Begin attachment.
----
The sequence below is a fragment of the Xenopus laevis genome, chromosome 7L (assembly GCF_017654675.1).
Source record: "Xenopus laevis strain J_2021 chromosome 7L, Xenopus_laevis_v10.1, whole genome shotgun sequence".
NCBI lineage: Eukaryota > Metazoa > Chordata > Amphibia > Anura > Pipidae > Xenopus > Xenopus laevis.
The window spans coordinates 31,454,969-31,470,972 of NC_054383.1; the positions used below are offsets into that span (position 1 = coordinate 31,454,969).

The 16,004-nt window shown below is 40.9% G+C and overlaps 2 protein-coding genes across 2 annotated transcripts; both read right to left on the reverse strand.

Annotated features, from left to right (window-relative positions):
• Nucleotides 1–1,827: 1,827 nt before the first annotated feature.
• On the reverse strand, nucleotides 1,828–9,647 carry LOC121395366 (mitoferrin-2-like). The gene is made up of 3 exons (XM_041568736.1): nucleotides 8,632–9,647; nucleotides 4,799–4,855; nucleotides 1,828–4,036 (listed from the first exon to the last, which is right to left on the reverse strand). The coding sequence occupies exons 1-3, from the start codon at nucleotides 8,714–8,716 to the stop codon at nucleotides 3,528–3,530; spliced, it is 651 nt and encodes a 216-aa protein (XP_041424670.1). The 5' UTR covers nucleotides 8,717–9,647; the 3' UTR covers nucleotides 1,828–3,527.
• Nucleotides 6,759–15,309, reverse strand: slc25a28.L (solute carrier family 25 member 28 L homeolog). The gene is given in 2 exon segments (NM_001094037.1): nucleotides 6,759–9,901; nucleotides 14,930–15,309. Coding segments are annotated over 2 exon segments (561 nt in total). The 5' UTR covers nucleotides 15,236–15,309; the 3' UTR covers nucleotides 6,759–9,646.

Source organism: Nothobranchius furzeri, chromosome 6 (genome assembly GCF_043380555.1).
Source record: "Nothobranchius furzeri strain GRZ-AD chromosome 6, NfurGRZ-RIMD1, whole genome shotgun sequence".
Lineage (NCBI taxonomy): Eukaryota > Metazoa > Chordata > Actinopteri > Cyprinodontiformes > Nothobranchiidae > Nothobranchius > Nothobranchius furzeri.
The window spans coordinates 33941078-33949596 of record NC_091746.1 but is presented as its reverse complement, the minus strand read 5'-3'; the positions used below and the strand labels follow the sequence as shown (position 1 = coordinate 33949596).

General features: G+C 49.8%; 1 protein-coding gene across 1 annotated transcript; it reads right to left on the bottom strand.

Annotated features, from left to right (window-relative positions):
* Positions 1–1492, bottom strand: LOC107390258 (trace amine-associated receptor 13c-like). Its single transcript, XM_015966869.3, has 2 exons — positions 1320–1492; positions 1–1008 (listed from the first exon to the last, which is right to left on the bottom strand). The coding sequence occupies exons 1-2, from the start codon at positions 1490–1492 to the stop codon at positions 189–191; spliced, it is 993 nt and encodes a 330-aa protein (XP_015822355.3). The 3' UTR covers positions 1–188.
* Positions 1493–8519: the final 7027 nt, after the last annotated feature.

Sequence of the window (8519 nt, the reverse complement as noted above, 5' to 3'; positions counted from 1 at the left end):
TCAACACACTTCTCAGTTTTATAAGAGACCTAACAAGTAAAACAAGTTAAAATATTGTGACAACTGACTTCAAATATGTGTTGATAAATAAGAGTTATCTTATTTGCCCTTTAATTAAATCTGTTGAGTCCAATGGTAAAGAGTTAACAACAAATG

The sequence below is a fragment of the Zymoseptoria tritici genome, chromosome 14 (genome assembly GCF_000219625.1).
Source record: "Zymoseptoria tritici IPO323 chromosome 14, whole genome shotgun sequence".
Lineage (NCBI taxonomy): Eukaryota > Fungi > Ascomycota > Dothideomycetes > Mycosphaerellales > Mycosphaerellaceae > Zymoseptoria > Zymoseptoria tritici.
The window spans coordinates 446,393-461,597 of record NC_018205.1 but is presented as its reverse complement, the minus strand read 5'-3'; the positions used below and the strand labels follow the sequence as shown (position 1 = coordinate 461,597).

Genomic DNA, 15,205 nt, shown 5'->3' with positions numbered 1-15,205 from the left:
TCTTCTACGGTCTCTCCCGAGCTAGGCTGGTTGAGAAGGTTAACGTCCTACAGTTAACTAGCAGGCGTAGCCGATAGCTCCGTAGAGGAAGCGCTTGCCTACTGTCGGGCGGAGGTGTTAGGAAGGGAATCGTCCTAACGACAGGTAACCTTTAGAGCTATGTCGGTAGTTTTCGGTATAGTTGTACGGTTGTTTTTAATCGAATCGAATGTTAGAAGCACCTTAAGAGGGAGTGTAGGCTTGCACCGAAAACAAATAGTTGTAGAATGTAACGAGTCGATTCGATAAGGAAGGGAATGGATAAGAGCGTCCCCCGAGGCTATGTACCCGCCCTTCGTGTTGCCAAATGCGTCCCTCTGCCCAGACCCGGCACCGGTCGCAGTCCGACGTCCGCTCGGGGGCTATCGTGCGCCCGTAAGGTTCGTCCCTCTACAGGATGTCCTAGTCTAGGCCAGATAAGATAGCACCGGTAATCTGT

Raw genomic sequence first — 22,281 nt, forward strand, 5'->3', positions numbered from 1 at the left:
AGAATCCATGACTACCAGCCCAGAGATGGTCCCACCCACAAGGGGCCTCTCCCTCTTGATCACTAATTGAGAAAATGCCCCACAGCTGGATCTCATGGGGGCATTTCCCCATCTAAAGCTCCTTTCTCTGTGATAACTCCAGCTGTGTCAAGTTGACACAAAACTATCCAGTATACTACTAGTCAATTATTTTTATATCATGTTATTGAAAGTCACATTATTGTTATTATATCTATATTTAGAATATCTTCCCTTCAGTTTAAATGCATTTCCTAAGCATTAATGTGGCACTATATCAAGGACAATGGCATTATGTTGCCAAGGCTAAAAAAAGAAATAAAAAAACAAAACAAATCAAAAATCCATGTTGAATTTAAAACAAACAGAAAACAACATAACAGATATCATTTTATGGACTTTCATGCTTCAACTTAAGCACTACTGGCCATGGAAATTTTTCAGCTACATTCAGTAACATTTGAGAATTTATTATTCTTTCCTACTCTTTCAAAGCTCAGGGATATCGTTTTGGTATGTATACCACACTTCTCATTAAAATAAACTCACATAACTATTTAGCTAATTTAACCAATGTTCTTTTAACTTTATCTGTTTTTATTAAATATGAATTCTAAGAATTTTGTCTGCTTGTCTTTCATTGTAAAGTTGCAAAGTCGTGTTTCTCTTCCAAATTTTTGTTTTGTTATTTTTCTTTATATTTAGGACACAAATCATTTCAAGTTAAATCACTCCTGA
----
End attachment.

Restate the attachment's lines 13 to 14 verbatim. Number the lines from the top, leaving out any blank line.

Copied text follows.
The window spans coordinates 33941078-33949596 of record NC_091746.1 but is presented as its reverse complement, the minus strand read 5'-3'; the positions used below and the strand labels follow the sequence as shown (position 1 = coordinate 33949596).

General features: G+C 49.8%; 1 protein-coding gene across 1 annotated transcript; it reads right to left on the bottom strand.